Hogan says his government will continue with its legal case to determine if the province has the jurisdictional right to stop the project. But it is unlikely the court will rule on this case before the May 31, 2018 deadline imposed by Texas-based Kinder Morgan Inc., which succeeded in generating a quick response from the Alberta and federal government.

A political dispute, not a constitutional crisis or a broken country.

As the political rhetoric runs high, it is important to take a deep breath. We are not on the verge of a constitutional crisis, as Notley has suggested. The country is not broken, as Kenney suggested. And we do not need to call in the army to protect the pipeline from eco-terrorists, as former Alberta energy minster Rick Orman suggested on CBC radio this morning.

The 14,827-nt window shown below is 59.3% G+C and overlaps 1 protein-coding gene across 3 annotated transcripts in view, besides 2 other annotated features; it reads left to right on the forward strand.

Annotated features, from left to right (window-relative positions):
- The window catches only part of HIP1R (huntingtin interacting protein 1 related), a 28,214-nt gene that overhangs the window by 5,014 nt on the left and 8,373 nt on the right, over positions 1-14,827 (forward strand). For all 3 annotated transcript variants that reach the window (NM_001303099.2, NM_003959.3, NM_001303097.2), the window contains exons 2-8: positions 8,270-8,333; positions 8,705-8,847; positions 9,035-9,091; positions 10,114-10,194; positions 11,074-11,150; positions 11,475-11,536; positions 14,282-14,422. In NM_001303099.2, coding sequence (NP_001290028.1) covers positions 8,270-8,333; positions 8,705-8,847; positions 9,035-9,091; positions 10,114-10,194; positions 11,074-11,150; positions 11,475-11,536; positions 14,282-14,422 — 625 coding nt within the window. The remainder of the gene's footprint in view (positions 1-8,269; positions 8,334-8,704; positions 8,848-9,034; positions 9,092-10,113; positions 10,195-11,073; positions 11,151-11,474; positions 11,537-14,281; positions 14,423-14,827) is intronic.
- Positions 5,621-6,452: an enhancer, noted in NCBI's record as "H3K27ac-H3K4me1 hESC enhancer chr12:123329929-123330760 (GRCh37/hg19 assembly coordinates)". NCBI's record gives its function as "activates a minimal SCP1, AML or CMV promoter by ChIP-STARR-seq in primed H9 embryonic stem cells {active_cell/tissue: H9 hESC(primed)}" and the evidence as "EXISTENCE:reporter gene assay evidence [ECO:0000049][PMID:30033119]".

As David Moscrop wrote in Macleans last week:

“What we’re seeing with the Kinder Morgan Trans Mountain pipeline debate is democracy, federalism, and the rule of law at work: a divided country working out their opinions on the matter, split jurisdiction actors pursuing their interests, responsive governments keeping their promises, political and legal battles across several sites of licit contestation—and, to boot, a market response of potentially pulling the plug on the project as shareholders vote with their confidence and their dollars.”

BC MPs face civil contempt charges over acts of civil disobedience